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Everything posted by PhilEdwards

  1. One of my concertinas* has a box with a groove in the lining for the thumb screw. Insert it the right way round and you're laughing. Insert it any of the other five ways and it can take quite some time getting it out again - not so much "tip and pour out" as "hold upside down and shake". *One of the two, to be precise! I've got an EC** and a Maccann Duet, only one of which I can play. Yet. **With a wobbly pad/sticky key problem, as featured elsethread.
  2. Well, the last time I opened it up I could see the offending pad sitting at a slight angle on the hole & consequently not quite covering it. Other pads don't seem to have that amount of play on the arm, so I'm assuming that renewing the glue to the point where the pad doesn't swivel around independently will do the trick. (Horley, eh? I'm from Coulsdon originally. To rhyme with Polesden (don't know if anyone says it that way any more).)
  3. It's getting worse - it's just stuck in the middle of a tune, which it's never done before. Drat. Any thoughts on replacement pad glue?
  4. ...and this turns out to have been the problem. I got the sticky key problem again this evening, but this time I managed to take it apart while it was still doing it. Because the pad was loose on the arm, it was coming down at an angle and not sitting in the hole properly. (The fraction of an inch higher that the pad was sitting, as a result of being on an angle, also pulled the key down.) Each pad is attached to the respective arm (sorry for the non-specialist vocabulary) by a drop of clear (if brownish) glue which has set hard in a resinous blob. In the case of this pad (and possibly a couple of others), this is going to need to be renewed. What kind of glue would people recommend?
  5. Geoff, you're a star - the bellows-wiggling technique worked a treat. Still curious about how to slide paper in under the reed, if anyone feels like enlightening me on that one for future reference!
  6. I've had the thing apart but couldn't see how I'd go about getting anything in under the reed - the topside of the reed is at the bottom of a little narrow wooden trench & the underside is only accessible from inside the bellows. Bit baffled at the moment.
  7. I quite probably will, but I'm hoping that I can get my box up and running again first. (The serial # appears to be 32512, incidentally, although the 3 is hard to make out - it could just as easily be an 8, but I gather that's unlikely.)
  8. You migh have attracted a piece of dust now settling between reed and slot - you'd just have to remove the end, identify the reed, put a thin piece of paper underneath the whole reed (not into the slot) and remove it. That should have done it then... Remove the reed? Could you go into that in a bit more detail? I'm not clear how the dust blocks the pull note, or how what you described gets rid of the dust. (Bear in mind you're talking to somebody who had never even seen the pads until this afternoon.)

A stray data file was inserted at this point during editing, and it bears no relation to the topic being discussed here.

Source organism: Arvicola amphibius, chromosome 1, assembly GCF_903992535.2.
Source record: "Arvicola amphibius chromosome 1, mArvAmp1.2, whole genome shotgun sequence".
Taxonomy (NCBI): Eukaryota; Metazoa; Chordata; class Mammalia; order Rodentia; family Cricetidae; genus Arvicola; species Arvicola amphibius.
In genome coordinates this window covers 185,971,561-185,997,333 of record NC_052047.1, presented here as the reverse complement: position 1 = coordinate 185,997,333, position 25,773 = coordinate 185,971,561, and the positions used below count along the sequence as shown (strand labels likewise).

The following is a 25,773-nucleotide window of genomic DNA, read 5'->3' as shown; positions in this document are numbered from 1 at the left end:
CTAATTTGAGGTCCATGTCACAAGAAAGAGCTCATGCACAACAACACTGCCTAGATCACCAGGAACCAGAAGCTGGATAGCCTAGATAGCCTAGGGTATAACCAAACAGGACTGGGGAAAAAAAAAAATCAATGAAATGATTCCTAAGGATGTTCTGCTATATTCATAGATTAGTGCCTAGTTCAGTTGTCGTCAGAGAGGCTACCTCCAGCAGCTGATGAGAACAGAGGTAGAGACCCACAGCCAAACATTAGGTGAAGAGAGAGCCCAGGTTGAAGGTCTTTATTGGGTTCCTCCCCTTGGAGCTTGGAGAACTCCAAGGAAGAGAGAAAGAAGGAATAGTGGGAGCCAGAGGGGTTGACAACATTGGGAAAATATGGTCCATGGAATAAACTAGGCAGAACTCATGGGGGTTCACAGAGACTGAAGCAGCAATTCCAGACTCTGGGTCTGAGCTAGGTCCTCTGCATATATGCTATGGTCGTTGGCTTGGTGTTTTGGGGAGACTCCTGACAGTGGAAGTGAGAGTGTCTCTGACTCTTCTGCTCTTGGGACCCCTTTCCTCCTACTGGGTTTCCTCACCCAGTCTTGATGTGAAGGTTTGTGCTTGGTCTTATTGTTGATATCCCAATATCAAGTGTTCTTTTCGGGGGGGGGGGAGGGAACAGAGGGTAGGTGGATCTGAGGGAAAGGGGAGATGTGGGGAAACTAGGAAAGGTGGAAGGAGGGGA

9. Postscript: I've put it back together and the LH G doesn't seem to be sticking. A slightly mystified Hooray. However, I've now got a dead key - the LH D, just next to the suspect G, is sounding on the push but not the pull. What have I done?
  10. The pad was loose, to the extent that it turned 360 degrees around the arm; it didn't seem to be moving side to side, though. Once I'd got the top off and paid close attention to individual keys, there was definite resistance when I pressed down the G and a couple of other keys; I couldn't make out what was causing it, though. The G and C keys seemed very close together and I wondered if the G was catching on the C; not sure if this would be possible with the lid on, though. Long and the short of it, I couldn't reproduce it, I couldn't see anything obvious that would have been causing it, and it hasn't recurred since I put the lid back on. Gremlins?
  11. Sounds hopeful, but how would I get at the pad? Last time I took the end off I seemed to be looking at a closed (glued?) plywood box.
  12. I've got a sticking-key problem on my 1890s Lachenal EC (last checked over when I bought it a couple of years ago). I've been working up a basic song accompaniment consisting mainly of chord triads (with a bit of cross-fingering); the way the chords have fallen, I've ended up holding the lower LH G down for all but a few bars, almost to the point of having a G drone. The trouble is, by the time I get to the end of the song I have got a G drone - the button stays half-down and the pad stays half-up, and the G sounds with every bellows move. Some dedicated wiggling loosens it, and it behaves properly until the next time I hold it down for several bars - whereupon it seizes up again. What kind of a problem do you think I've got, and what are my chances of fixing it myself?
  13. I'm thinking I probably will take a punt on a £400 39-key box - I was reassured by Robert Gaskins' Maccann chord charts, which appear to show that you can get all 24 major and minor triads out of the 19-key LH (in one form or another). When it comes to tune playing I reckon I can always just use LH buttons for the lower notes - it's not as if I haven't been using the left hand playing English. And although I'm likely to get frustrated with the 39-key box, by that time I'll have played it enough to have an idea what I want to trade up to. Does that make sense or am I just trying to talk myself into buying a new toy?